Late last week, Politico's Michael Calderone fretted over the fact that so many young, wonder-boy pundits were climbing to the top of elite publications like the Washington Post and the New York Times. In parsing whether journalists like Ezra Klein, Andrew Ross Sorkin and Chris Cillizza were "prodigies" or "pipsqueaks," Calderone spent most of his time fretting over things like Klein, at 25, having his own assistant (how dare someone who writes for the Washington Post and Newsweek, and who makes almost-nightly appearances on shows like "Countdown With Keith Olbermann" and "The Rachel Maddow Show" have an underling!).
What bothered me about Calderone's ranting wasn't so much whether any of these young men deserved to break into these famously stodgy, old-school institutions -- I find all their work refreshing and valuable; Cillzza, especially, is an incredibly tenacious reporter -- but that they were simply younger versions of what has long been an old boys club. Is it really that much of a surprise that pages typically populated with old, white men are now also occasionally featuring young, white men?
In addition to the big three Calderone focuses on, there's Ross Douthat, the first under-30 writer to nab a regular Op-Ed column at the New York Times; Brian Stelter, also at the Times, who was hired straight out of school at age 21; and Dave Weigel, a blogger recently hired by the Post to cover the conservative movement. In hiring the likes of Klein and Weigel, the Post seems to be actively turning a cold shoulder to the advice of one of its own, former ombudsman Deb Howell (herself one of the few women who managed to climb to a newspaper management position despite the handicap of having two X chromosomes) excoriated her colleagues in a 2008 Op-Ed, in which she wrote: "The Post's Op-Ed page is too male and too white. And there aren't a lot of youthful opinions, either. I have nothing against older white men; I'm married to one. And the nation's power structure, often represented in Post Op-Eds, is white, male and at least middle-aged. But a 21st-century Op-Ed page needs more diversity."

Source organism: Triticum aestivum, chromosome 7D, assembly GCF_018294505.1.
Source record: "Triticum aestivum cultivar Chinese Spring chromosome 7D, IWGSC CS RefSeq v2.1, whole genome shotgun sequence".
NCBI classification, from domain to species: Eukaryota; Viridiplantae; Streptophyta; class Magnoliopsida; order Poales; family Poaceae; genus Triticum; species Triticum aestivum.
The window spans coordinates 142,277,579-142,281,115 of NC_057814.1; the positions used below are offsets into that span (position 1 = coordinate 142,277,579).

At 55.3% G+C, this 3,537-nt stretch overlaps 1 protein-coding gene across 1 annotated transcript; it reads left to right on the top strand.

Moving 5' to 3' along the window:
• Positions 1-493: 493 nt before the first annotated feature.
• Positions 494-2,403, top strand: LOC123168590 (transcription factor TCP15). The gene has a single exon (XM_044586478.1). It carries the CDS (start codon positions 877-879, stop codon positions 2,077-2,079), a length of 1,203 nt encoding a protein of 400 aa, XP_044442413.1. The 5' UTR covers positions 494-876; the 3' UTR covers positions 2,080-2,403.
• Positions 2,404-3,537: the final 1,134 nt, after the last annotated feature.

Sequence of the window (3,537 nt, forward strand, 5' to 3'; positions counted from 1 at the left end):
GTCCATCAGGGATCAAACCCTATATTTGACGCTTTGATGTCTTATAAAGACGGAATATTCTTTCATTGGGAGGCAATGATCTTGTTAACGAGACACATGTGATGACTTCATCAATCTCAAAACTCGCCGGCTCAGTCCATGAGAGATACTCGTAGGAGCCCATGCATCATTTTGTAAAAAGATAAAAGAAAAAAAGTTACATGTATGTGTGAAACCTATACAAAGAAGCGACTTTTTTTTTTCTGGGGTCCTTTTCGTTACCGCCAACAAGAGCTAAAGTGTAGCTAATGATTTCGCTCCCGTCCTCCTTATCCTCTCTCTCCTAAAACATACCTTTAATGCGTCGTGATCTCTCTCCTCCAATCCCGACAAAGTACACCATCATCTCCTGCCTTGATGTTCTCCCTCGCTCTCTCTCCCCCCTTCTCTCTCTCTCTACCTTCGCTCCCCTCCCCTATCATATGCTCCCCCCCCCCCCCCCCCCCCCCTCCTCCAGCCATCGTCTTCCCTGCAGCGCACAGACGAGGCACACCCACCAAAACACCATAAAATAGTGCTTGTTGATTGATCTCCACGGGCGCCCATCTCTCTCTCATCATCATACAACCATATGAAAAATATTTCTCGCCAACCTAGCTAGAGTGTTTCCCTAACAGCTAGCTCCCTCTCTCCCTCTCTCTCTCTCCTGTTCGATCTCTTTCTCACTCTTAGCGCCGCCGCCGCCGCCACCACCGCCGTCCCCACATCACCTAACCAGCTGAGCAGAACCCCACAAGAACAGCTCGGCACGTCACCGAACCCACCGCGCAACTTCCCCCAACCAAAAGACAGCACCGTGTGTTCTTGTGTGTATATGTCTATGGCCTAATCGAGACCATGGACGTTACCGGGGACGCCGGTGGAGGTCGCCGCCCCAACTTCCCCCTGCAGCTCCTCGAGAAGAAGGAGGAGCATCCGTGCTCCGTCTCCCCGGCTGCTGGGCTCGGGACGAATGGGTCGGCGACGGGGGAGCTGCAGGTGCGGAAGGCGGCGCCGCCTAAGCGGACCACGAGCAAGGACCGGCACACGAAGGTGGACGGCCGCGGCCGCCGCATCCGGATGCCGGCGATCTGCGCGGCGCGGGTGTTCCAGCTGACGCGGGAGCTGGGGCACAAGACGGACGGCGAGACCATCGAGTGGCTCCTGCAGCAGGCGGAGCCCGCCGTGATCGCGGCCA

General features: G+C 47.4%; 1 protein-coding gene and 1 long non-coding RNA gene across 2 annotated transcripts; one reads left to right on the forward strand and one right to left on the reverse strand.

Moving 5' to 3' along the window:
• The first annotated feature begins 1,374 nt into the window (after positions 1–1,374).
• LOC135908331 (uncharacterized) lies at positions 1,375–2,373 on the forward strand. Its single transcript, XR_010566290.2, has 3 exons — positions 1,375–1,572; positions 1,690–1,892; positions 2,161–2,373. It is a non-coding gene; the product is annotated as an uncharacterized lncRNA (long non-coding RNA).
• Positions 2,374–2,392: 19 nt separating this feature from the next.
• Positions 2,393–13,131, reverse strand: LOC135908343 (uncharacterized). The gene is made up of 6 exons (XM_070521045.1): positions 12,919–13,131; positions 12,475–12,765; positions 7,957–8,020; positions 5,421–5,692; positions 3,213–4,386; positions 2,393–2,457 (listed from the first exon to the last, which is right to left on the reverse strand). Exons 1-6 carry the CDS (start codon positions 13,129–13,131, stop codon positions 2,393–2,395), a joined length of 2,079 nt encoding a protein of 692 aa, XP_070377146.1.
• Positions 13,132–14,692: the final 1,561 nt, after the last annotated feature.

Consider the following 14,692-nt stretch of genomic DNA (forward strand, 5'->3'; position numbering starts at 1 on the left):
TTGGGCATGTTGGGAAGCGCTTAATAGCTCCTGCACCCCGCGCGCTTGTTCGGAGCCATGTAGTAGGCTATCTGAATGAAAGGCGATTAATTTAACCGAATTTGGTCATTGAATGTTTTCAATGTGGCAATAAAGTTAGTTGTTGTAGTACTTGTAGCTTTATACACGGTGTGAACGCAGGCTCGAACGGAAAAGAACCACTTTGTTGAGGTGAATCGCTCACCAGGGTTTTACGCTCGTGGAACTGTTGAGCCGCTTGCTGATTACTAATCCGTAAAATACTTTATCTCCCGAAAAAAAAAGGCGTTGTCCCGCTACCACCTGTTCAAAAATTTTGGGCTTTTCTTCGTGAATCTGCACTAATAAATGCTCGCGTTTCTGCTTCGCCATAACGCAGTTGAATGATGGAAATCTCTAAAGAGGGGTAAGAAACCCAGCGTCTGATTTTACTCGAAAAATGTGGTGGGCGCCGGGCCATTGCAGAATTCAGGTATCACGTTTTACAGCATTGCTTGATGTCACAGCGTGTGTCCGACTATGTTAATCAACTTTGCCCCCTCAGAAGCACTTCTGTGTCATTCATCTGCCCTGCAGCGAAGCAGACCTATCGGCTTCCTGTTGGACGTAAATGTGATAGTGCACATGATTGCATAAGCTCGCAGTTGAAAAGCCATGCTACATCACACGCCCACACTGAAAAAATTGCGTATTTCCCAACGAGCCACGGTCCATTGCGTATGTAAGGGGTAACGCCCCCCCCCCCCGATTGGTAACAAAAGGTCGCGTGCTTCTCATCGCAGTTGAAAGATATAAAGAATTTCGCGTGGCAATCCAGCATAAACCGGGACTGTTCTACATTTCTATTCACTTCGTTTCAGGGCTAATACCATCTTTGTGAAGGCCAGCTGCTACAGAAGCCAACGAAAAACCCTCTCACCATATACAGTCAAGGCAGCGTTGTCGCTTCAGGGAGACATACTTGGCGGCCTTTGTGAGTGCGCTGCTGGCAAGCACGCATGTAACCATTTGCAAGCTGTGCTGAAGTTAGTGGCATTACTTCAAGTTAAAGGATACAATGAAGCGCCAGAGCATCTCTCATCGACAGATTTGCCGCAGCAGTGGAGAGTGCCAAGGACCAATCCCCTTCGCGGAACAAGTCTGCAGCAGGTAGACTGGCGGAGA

The Post had a chance to incorporate more diversity into its commentary when it held a gimmicky contest in which it invited people of all stripes to try and become "America's Next Great Pundit." Of the 10 finalists picked to compete for a weekly Op-Ed column, five were women -- and two or three were even under 30. Ultimately, though, the winner was yet another white guy, Teach for America executive Kevin Huffman.
It's hard not to be infuriated by this -- particularly when I find myself continually blown away by young female reporters like Dana Goldstein at the Daily Beast and Ann Friedman at the American Prospect. Combine that with the fact that journalism schools report overwhelmingly female enrollments, and you do have to wonder why no women are handed the big-time opportunities being doled out to the likes of Klein and Douthat.